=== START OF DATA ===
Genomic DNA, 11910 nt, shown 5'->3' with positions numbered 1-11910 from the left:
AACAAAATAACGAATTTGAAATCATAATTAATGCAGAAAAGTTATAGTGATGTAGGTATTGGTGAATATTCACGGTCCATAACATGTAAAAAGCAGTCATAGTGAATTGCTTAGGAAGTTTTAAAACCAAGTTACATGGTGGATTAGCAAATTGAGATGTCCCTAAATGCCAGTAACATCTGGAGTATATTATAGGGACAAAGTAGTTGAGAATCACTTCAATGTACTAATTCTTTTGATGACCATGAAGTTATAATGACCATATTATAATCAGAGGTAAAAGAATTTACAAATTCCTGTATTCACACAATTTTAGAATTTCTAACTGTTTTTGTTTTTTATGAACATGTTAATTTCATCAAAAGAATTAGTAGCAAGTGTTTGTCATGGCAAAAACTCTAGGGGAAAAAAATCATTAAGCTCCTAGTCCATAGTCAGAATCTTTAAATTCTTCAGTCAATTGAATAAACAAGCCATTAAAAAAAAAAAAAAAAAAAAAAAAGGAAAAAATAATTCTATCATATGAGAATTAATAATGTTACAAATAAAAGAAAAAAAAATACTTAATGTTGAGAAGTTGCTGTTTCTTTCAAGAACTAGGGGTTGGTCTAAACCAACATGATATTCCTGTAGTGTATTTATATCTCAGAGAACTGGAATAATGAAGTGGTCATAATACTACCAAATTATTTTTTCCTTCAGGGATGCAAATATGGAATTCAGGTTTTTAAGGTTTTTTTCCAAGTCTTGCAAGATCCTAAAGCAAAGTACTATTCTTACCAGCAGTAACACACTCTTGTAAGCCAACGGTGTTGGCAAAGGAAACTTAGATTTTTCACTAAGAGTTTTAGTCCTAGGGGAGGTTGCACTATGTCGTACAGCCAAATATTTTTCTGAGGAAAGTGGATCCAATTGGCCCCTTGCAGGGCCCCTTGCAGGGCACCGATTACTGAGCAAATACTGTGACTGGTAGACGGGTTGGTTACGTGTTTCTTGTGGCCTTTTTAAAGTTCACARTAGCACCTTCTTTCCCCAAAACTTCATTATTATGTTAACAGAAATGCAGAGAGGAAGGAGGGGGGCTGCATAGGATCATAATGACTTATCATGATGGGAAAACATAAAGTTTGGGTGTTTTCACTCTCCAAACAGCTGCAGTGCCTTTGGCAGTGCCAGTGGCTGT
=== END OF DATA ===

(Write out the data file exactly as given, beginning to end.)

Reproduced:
Genomic DNA, 11910 nt, shown 5'->3' with positions numbered 1-11910 from the left:
AACAAAATAACGAATTTGAAATCATAATTAATGCAGAAAAGTTATAGTGATGTAGGTATTGGTGAATATTCACGGTCCATAACATGTAAAAAGCAGTCATAGTGAATTGCTTAGGAAGTTTTAAAACCAAGTTACATGGTGGATTAGCAAATTGAGATGTCCCTAAATGCCAGTAACATCTGGAGTATATTATAGGGACAAAGTAGTTGAGAATCACTTCAATGTACTAATTCTTTTGATGACCATGAAGTTATAATGACCATATTATAATCAGAGGTAAAAGAATTTACAAATTCCTGTATTCACACAATTTTAGAATTTCTAACTGTTTTTGTTTTTTATGAACATGTTAATTTCATCAAAAGAATTAGTAGCAAGTGTTTGTCATGGCAAAAACTCTAGGGGAAAAAAATCATTAAGCTCCTAGTCCATAGTCAGAATCTTTAAATTCTTCAGTCAATTGAATAAACAAGCCATTAAAAAAAAAAAAAAAAAAAAAAAAGGAAAAAATAATTCTATCATATGAGAATTAATAATGTTACAAATAAAAGAAAAAAAAATACTTAATGTTGAGAAGTTGCTGTTTCTTTCAAGAACTAGGGGTTGGTCTAAACCAACATGATATTCCTGTAGTGTATTTATATCTCAGAGAACTGGAATAATGAAGTGGTCATAATACTACCAAATTATTTTTTCCTTCAGGGATGCAAATATGGAATTCAGGTTTTTAAGGTTTTTTTCCAAGTCTTGCAAGATCCTAAAGCAAAGTACTATTCTTACCAGCAGTAACACACTCTTGTAAGCCAACGGTGTTGGCAAAGGAAACTTAGATTTTTCACTAAGAGTTTTAGTCCTAGGGGAGGTTGCACTATGTCGTACAGCCAAATATTTTTCTGAGGAAAGTGGATCCAATTGGCCCCTTGCAGGGCCCCTTGCAGGGCACCGATTACTGAGCAAATACTGTGACTGGTAGACGGGTTGGTTACGTGTTTCTTGTGGCCTTTTTAAAGTTCACARTAGCACCTTCTTTCCCCAAAACTTCATTATTATGTTAACAGAAATGCAGAGAGGAAGGAGGGGGGCTGCATAGGATCATAATGACTTATCATGATGGGAAAACATAAAGTTTGGGTGTTTTCACTCTCCAAACAGCTGCAGTGCCTTTGGCAGTGCCAGTGGCTGT